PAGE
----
Common Cause 4 years ago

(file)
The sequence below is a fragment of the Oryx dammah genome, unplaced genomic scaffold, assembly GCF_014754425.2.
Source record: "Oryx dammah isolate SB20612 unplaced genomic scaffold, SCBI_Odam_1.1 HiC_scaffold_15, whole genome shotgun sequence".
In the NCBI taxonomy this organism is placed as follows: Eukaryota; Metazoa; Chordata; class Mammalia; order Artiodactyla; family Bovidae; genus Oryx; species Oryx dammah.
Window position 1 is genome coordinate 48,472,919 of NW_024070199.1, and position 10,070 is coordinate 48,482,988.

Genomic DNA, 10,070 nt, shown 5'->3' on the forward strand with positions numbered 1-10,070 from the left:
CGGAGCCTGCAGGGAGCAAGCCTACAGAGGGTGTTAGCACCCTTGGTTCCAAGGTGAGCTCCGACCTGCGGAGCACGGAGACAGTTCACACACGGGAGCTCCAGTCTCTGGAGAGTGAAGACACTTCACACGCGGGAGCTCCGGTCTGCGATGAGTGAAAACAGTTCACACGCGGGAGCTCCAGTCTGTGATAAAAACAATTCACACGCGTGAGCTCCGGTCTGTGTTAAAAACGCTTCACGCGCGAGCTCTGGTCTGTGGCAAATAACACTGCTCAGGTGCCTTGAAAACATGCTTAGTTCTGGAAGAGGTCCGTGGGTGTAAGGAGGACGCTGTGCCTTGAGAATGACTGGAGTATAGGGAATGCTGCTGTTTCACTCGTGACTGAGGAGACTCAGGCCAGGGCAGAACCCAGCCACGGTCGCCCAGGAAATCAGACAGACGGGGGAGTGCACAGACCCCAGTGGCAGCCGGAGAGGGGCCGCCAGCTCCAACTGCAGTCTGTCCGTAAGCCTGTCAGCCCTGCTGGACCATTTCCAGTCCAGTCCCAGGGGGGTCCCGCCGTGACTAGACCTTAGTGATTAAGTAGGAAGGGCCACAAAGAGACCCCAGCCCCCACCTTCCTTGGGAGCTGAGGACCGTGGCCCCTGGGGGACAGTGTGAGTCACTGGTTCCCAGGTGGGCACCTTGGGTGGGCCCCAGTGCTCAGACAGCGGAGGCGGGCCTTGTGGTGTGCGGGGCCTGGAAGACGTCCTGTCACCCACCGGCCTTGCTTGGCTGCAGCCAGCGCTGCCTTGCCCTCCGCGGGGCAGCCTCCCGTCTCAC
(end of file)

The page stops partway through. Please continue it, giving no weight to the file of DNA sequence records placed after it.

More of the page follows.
Providing public financing for federal elections is a necessary, effective, and constitutional response to last year’s game-changing Supreme Court decision in Citizens United v. FEC. The Fair Elections Now Act fights corruption and the appearance of corruption by reducing elected officials’ dependence on large donors. It encourages constituent-focused campaigns, and increases the power and participation of small donors in elections. Ultimately, public financing restores voters to their central role in our democracy. With Citizens United, the age-old problem of big money in politics has reached a historic inflection point. In that case, the Court overturned decades of law restricting corporate campaign spending. In doing so, the Court re-ordered the priorities in our democracy—amplifying special interests while displacing the voices of the voters. The 2010 midterm elections gave us a preview of what we can expect in 2012, and beyond. In the first post-Citizens United election, tens of millions of dollars from corporate treasuries were spent to influence the electoral process, leaving voters and grassroots groups consigned to the political margins. Many big spenders—including corporate interests—were able to shield their identities through gaping loopholes in federal disclosure law. In fact, 35 percent of all independent spending was done in the dark.